According to MacRumors, the claims of a 4.6-inch screen in the next iPhone are hard to believe while rumors about a 4-inch screen still seem possible.

Apple has been consistent by offering the same screen size (3.5) across five generations of iPhones, so any change would be notable, the MacRumors report said. The reason this particular claim seems most dubious, however, is the fact that it comes from an otherwise unknown Korean media source with no track record.

Supporting the talks about a 4-inch display, the report cited iLounge, according to which the next iPhone will have a 4-inch display and will be 8mm longer than before. Here's what iLounge reported:

Our source says that the next-generation iPhone will not look like the teardrop-shaped version that was widely rumored for release in 2011. We've been told that the device will have a 4-inch display and will be 8mm longer than before, with a metal casing (probably aluminum). It is on track to be introduced in summer of 2012, and is still in the engineering phase, not early production. We suspect that poor battery life doomed the prior prototype version, and that this one is being built with LTE-ready battery drain in mind.

Smaller SIM Cards?

Many reports also said that Apple is planning to create a smaller SIM card for its future devices that include the next iPhone.

Christian Post cited a recent report by the Financial Times, which said that Apple hopes to gain a competitive edge over its rivals by being the first to shrink down the size of the component.

Apple has reportedly submitted a proposal for a standardized SIM card design smaller than the micro-SIM cards. The nano-SIM cards would be much thinner and smaller that the micro-SIM cards found in devices like the existing iPhone 4S, and would allow more space for other functions.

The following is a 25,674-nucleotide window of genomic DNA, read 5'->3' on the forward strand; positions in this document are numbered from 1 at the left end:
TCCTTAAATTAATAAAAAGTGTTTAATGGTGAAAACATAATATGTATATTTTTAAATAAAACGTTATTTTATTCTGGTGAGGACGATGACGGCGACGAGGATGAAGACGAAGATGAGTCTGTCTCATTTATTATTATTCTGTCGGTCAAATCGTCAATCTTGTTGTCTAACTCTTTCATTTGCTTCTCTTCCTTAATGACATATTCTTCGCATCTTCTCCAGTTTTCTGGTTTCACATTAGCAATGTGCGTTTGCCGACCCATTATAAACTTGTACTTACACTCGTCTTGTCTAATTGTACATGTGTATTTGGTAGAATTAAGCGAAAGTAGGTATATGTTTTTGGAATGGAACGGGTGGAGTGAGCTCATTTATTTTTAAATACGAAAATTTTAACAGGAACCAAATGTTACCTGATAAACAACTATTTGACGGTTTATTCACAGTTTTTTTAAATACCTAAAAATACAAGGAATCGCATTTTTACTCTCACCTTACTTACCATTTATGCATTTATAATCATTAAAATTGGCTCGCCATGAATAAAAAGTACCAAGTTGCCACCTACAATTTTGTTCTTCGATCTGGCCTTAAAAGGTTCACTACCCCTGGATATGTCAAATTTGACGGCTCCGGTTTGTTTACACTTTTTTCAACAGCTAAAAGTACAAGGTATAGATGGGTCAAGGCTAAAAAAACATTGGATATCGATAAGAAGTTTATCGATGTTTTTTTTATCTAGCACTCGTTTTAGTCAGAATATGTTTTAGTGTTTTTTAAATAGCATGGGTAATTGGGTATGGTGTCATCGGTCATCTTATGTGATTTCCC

Speculations are also rife about a much stronger iPhone 5 with refined ultrasonic bonding. According to Patently Apple, On March 15, 2012, the US Patent & Trademark Office published a patent application from Apple that refines an older 2008 patent on using Ultrasonic bonding in products like the 2009 metal back iPhone and current iPods.

The reports said that ultrasonic bonding can be useful for making stronger, more lasting bond than using adhesives to hold different materials together, i.e. in a phone casing.

However, ultrasonic bonding can prove complicated because of the use of materials with two different melting points, like metal and plastic. This serves to limit the abilities of designers with respect to the materials that can be used in a particular design, such as for the housing and internal features or parts of an electronic device having complex internal features.

In case of compact portable devices like the iPhone, Apple's solution is to use a metallic surface that can withstand the flow of melted plastic into one or more surface irregularities therein, allowing a plastic item to ultrasonically bonded to a metal item.